Countdown to summer (holidays)

path to beachIt feels like this summer has lasted forever already, and school hasn’t even broken up yet! I have a feeling that, when they do, the rain won’t be far behind – but maybe that’s just me being miserable and cynical. To be honest I wouldn’t mind a bit of rain to give the garden the good drink it so desperately needs. Maybe we could carry on having warm sunny days but cool wet nights?

It’s the final countdown this week. I’ve just been to Poundland and stocked up on craft stuff so I’ve got something up my sleeve for those inevitable ‘I’m bored’ moments, and of course the freezer is stocked to the gunnels with the essential mini-magnums. Tomorrow is Sophia’s school trip – we’re off to a farm plus soft play extravaganza which she will love – and then the following day is her last ever in preschool as she starts school nursery in September. We distributed presents and cards for the staff there this morning, but I volunteered to be class rep for collecting donations for Anna’s teacher’s present, and so I still have a few people to chase, and then the vouchers to buy. Plus, of course, Anna has also announced that she wants to make brownies for her class teacher and TA, and I can hardly discourage her from showing generosity and gratitude, so we need to factor that in this week as well.

We’re heading straight from pick-up on the final day of school to Euston to get the train to Manchester to stay with my brother and SIL for a couple of days, and then going straight over to Liverpool to see my parents, so I need to pack this week as well. I’ve also realised that I may have made a strategic error in planning to go straight to the station, as on the last day of school Anna normally comes out clutching approximately 703 pieces of work, ranging from lovely poems I want to keep forever through to scraps of ripped paper with a piece of lack-lustre colouring she did one wet play back in November, not to  mention a forlorn assortment of hats, socks, cardies, hoodies, water bottles and lone mittens, most of which I gave up for lost months ago, and a dirty PE kit. I have no desire whatsoever to carry these round the country with us (although the thought of accidentally ‘losing’ most of them in my brother’s house is rather tempting!), so somehow I have to extract these momentoes of the year the day before. Wish me luck with that!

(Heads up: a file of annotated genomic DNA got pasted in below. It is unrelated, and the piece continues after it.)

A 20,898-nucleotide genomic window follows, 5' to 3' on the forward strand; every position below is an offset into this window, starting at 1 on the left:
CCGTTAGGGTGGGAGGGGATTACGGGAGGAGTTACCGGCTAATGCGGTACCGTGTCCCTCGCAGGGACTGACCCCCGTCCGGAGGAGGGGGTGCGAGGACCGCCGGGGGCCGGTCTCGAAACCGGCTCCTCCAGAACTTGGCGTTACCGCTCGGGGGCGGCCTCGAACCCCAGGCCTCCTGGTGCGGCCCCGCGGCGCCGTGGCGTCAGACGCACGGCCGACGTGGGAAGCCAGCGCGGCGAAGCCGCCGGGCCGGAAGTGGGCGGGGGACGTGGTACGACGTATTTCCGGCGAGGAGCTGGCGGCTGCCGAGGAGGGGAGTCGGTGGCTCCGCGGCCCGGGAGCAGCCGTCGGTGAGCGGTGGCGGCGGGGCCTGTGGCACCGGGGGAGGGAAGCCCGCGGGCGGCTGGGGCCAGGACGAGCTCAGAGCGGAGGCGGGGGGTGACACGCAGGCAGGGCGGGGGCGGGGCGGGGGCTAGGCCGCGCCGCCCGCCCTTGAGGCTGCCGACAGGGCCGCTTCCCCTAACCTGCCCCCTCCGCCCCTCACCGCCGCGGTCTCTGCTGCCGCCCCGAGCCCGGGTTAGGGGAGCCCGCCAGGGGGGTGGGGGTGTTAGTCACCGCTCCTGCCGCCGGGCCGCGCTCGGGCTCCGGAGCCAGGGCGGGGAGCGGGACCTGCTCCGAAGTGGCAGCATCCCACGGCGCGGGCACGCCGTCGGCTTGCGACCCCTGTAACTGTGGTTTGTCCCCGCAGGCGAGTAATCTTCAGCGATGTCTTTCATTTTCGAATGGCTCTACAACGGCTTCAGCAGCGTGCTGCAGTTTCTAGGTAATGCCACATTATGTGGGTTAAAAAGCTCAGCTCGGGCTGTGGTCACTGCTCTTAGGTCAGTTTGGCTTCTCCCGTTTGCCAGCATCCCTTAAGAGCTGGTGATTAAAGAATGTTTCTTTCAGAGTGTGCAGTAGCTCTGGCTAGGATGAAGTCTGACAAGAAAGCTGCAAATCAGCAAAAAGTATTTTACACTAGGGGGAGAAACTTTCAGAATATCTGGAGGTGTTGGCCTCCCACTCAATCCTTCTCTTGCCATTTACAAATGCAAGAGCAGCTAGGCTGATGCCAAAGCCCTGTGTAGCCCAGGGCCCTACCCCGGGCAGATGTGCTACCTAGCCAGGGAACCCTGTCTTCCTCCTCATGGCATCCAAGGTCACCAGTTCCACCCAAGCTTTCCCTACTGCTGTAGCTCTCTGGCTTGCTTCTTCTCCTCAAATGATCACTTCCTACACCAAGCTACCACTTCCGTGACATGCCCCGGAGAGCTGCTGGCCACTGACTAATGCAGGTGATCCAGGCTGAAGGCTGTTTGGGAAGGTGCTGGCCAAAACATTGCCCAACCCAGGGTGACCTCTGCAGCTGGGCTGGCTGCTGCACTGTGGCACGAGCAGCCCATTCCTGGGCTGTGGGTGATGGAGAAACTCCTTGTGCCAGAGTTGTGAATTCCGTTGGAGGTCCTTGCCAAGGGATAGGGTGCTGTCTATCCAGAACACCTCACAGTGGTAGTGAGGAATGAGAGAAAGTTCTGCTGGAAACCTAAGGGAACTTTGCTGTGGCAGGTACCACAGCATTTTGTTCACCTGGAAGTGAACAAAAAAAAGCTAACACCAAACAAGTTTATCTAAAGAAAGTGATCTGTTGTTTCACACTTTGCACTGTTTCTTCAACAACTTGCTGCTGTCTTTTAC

A run of two weeks in which Sophia, then Anna then I, have all had tonsillitis has totally foiled my grand plans to be on top of the housework before the start of summer. I could be catching up now, but this is also my last chance for 7 or 8 weeks to sit alone in a cafe sipping ice cold freshly squeezed orange juice and eating a salted caramel chocolate brownie I don’t have to share, so I’m afraid there’s no way I’m passing that by in favour of hoovering under the sofa, however badly that needs doing!